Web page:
Rachel Kushneras The Flamethrowers, a finalist for the National Book Award, was just named a Top Ten Book of 2013 by the New York Times Book Review and one of Time magazineas top ten fiction books. Kushneras first novel, Telex from Cuba, was also a finalist for a National Book Award and was reviewed on the cover of The New York Times Book Review. The Flamethrowers, even more ambitious and brilliant, is the riveting story of a young artist and the worlds she encounters in New York and Rome in the mid-1970saby turns underground, elite, and dangerous. The year is 1975 and Renoaso-called because of the place of her birthahas come to New York intent on turning her fascination with motorcycles and speed into art. Her arrival coincides with an explosion of activity in the art worldaartists have colonized a deserted and industrial SoHo, are staging actions in the East Village, and are blurring the line between life and art. Reno meets a group of dreamers and raconteurs who submit her to a sentimental education of sorts. Ardent, vulnerable, and bold, she begins an affair with an artist named Sandro Valera, the semi-estranged scion of an Italian tire and motorcycle empire. When they visit Sandroas family home in Italy, Reno falls in with members of the radical movement that overtook Italy in the seventies. Betrayal sends her reeling into a clandestine undertow. The Flamethrowers is an intensely engaging exploration of the mystique of the feminine, the fake, the terrorist. At its center is Kushneras brilliantly realized protagonist, a young woman on the verge. Thrilling and fearless, this is a major American novel from a writer of spectacular talent and imagination.At its center is Kushneras brilliantly realized protagonist, a young woman on the verge. Thrilling and fearless, this is a major American novel from a writer of spectacular talent and imagination.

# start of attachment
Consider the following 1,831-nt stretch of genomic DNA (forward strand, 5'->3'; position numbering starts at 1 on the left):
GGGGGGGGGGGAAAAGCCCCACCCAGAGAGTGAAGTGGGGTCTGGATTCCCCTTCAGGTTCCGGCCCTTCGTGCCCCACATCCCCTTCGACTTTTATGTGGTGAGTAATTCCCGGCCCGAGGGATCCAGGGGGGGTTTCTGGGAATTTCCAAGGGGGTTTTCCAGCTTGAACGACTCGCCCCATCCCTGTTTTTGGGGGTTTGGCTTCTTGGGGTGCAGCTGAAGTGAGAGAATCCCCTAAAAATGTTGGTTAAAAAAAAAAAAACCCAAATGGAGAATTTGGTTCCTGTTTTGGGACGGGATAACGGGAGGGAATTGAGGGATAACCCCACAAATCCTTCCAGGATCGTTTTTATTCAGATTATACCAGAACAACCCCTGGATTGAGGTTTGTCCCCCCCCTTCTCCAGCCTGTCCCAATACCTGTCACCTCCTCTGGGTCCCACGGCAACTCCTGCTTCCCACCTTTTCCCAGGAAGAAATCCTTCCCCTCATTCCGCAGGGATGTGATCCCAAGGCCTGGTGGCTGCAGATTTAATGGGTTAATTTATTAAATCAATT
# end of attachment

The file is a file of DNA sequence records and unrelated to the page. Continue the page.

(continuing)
|Publisher||:||Simon and Schuster - 2013-04-02|